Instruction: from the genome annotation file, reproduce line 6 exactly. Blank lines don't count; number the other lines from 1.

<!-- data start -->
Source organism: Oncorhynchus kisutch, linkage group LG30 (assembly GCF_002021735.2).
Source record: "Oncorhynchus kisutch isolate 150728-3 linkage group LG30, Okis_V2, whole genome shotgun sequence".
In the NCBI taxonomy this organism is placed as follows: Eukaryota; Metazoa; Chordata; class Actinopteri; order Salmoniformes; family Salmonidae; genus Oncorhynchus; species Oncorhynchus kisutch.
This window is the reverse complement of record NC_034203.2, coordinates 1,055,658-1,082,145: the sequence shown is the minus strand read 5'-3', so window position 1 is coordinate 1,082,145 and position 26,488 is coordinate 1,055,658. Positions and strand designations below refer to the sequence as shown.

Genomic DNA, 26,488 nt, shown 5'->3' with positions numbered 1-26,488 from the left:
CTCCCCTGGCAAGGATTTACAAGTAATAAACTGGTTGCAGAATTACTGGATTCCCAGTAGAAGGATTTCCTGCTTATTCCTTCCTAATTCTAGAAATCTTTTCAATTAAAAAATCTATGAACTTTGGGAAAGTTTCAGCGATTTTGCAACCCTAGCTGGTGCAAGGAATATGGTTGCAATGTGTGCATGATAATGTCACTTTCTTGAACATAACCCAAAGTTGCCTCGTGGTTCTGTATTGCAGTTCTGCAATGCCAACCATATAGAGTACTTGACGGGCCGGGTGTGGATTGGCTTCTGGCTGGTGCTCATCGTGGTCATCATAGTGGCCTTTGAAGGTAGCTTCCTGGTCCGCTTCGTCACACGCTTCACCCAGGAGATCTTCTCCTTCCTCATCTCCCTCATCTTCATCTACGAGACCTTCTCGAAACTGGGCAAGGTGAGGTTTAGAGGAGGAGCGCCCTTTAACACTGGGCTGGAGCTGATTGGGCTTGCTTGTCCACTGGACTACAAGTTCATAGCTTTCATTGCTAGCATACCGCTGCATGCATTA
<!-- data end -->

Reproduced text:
CTCCCCTGGCAAGGATTTACAAGTAATAAACTGGTTGCAGAATTACTGGATTCCCAGTAGAAGGATTTCCTGCTTATTCCTTCCTAATTCTAGAAATCTTTTCAATTAAAAAATCTATGAACTTTGGGAAAGTTTCAGCGATTTTGCAACCCTAGCTGGTGCAAGGAATATGGTTGCAATGTGTGCATGATAATGTCACTTTCTTGAACATAACCCAAAGTTGCCTCGTGGTTCTGTATTGCAGTTCTGCAATGCCAACCATATAGAGTACTTGACGGGCCGGGTGTGGATTGGCTTCTGGCTGGTGCTCATCGTGGTCATCATAGTGGCCTTTGAAGGTAGCTTCCTGGTCCGCTTCGTCACACGCTTCACCCAGGAGATCTTCTCCTTCCTCATCTCCCTCATCTTCATCTACGAGACCTTCTCGAAACTGGGCAAGGTGAGGTTTAGAGGAGGAGCGCCCTTTAACACTGGGCTGGAGCTGATTGGGCTTGCTTGTCCACTGGACTACAAGTTCATAGCTTTCATTGCTAGCATACCGCTGCATGCATTA